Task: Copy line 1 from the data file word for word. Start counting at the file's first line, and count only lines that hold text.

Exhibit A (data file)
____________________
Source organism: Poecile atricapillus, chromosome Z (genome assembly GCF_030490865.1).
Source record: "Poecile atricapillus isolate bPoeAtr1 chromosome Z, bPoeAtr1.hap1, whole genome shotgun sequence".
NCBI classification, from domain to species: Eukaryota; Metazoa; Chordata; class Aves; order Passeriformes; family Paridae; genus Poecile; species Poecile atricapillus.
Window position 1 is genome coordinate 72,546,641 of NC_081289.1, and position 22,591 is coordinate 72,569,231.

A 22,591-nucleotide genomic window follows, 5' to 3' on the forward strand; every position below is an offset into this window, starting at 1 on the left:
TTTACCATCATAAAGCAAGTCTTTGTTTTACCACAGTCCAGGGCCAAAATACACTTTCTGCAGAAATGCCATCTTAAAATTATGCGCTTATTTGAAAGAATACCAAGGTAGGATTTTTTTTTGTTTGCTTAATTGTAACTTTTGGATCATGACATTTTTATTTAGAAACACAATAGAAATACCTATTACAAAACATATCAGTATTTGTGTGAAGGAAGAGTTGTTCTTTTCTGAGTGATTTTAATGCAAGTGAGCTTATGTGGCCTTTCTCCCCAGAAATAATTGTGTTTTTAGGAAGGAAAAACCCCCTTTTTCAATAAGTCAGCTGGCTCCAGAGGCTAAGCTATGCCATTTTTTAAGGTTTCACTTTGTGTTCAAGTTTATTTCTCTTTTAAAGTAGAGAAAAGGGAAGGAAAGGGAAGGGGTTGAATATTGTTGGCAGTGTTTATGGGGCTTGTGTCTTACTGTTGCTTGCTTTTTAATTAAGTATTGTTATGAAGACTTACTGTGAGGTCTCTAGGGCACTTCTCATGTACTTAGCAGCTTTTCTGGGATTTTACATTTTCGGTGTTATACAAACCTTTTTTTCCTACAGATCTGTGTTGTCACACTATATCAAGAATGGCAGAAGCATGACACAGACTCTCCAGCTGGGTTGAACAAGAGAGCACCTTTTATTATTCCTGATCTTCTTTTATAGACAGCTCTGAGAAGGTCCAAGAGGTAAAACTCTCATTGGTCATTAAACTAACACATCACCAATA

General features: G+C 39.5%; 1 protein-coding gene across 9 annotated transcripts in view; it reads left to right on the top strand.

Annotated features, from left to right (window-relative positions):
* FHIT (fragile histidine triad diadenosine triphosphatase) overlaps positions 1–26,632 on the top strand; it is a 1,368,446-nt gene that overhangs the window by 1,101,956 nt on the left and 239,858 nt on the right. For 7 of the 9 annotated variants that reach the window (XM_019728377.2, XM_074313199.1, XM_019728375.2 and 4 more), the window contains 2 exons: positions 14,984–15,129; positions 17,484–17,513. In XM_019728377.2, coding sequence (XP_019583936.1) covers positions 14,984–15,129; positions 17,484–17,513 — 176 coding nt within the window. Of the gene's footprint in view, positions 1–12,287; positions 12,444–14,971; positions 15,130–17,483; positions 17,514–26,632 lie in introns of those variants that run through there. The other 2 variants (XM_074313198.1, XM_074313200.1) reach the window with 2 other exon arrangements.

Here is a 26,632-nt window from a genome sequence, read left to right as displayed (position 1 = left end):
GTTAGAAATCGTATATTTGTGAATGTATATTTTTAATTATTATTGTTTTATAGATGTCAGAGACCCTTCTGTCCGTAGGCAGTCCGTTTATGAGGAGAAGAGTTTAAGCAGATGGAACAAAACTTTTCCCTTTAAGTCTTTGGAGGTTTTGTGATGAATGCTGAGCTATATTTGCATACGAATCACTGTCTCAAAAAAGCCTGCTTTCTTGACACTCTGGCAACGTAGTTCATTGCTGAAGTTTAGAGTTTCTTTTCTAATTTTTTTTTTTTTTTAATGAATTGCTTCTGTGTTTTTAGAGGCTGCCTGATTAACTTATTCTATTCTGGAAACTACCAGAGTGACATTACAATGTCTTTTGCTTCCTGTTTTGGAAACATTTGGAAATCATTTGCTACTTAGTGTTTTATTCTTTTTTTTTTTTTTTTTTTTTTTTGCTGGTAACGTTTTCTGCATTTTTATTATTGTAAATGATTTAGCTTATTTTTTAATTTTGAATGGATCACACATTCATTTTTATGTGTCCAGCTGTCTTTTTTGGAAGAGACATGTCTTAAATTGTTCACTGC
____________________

Source organism: Poecile atricapillus, chromosome Z (genome assembly GCF_030490865.1).